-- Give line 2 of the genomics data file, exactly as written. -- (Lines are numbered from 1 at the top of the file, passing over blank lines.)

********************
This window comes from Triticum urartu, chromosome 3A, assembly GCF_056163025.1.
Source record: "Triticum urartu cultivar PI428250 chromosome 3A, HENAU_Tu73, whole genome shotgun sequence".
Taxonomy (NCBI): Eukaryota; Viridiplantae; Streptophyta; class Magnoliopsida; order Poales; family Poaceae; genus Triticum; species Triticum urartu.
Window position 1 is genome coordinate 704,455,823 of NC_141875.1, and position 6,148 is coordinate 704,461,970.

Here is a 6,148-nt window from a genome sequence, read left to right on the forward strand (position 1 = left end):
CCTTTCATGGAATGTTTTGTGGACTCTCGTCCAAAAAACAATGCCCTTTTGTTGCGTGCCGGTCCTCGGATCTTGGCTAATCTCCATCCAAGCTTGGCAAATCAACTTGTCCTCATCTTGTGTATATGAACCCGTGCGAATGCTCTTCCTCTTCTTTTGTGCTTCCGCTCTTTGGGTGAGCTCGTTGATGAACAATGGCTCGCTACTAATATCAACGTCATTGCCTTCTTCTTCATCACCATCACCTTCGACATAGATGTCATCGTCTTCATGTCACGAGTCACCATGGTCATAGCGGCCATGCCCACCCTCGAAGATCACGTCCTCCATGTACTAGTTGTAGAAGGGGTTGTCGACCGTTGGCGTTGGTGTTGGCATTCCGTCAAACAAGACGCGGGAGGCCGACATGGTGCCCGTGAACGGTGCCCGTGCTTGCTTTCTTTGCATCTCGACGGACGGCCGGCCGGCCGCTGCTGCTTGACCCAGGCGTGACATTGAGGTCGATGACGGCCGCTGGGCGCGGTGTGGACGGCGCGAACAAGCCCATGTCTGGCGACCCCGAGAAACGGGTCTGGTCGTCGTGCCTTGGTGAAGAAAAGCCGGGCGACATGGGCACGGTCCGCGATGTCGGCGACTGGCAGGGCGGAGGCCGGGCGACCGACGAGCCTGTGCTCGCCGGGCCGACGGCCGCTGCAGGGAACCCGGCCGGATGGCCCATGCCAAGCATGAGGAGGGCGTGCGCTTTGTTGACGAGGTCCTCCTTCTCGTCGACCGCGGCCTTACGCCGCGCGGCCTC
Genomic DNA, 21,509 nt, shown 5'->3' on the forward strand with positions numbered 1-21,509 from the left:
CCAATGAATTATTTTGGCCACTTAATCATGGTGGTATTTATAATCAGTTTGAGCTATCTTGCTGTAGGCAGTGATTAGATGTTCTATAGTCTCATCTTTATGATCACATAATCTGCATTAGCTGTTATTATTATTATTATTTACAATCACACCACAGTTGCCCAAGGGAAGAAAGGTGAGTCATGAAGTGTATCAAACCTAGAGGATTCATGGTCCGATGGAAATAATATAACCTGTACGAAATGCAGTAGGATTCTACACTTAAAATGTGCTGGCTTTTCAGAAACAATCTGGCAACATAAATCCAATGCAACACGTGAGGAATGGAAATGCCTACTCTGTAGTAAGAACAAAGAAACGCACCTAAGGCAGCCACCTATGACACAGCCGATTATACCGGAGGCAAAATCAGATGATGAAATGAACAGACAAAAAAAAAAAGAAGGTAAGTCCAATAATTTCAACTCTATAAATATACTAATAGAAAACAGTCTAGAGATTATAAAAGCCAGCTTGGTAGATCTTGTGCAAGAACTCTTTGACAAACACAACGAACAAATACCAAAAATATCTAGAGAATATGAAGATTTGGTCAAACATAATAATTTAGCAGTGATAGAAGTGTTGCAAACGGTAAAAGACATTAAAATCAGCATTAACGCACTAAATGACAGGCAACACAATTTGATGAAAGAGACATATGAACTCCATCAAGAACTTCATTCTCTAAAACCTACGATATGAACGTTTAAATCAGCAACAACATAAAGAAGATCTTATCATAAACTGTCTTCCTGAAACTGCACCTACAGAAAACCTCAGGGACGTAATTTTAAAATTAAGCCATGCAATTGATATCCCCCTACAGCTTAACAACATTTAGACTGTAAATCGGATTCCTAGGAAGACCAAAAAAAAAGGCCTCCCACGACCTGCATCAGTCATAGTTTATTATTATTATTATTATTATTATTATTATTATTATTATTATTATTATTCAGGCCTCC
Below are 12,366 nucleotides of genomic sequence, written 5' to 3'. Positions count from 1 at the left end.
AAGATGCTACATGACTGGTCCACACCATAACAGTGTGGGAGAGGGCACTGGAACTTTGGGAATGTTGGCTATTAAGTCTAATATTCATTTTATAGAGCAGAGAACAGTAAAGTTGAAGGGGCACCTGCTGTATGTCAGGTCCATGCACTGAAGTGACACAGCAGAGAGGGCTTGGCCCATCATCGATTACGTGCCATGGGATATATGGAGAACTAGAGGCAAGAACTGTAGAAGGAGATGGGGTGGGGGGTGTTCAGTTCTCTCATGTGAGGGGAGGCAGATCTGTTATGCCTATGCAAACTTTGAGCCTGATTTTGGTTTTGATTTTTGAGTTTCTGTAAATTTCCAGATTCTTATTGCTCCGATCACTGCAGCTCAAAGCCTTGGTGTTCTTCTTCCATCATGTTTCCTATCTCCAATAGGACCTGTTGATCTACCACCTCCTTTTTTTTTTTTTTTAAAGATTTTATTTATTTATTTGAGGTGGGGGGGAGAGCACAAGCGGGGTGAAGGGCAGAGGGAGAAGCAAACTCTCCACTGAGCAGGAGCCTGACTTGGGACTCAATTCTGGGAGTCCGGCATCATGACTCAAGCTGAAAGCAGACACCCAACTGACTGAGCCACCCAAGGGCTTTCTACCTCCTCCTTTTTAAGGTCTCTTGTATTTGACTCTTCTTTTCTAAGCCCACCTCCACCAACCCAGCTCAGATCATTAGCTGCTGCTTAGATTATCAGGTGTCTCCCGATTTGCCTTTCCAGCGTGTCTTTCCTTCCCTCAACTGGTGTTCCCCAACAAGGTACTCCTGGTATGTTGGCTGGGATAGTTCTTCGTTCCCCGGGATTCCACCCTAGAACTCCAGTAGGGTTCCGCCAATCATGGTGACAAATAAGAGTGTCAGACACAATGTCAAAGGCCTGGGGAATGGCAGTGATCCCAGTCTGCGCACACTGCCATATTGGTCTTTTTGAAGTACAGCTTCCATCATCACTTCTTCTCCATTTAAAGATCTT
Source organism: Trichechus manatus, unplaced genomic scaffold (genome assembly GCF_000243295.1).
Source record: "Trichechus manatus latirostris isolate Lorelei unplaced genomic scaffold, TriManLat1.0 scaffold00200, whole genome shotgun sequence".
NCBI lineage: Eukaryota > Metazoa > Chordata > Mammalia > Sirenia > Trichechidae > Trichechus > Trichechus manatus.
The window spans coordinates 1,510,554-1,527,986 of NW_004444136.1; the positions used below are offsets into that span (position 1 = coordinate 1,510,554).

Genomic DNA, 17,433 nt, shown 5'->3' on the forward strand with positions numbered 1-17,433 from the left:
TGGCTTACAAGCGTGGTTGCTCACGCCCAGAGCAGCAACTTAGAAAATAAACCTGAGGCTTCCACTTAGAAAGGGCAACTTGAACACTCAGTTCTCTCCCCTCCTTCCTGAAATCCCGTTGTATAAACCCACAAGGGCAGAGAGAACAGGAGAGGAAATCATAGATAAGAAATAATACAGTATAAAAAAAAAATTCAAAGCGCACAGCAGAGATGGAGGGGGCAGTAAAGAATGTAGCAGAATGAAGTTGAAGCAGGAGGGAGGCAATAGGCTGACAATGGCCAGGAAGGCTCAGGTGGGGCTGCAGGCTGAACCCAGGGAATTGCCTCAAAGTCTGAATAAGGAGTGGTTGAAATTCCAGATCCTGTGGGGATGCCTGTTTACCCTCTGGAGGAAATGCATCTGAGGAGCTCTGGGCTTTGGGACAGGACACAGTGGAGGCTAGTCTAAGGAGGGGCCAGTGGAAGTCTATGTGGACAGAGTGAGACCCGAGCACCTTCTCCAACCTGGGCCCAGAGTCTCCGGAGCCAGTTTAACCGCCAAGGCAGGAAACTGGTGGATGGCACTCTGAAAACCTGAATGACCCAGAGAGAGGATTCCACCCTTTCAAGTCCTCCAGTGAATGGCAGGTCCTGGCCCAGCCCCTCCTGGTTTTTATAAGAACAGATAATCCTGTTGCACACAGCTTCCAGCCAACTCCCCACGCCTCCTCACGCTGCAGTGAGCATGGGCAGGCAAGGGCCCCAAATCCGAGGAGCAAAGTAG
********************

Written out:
Source record: "Triticum urartu cultivar PI428250 chromosome 3A, HENAU_Tu73, whole genome shotgun sequence".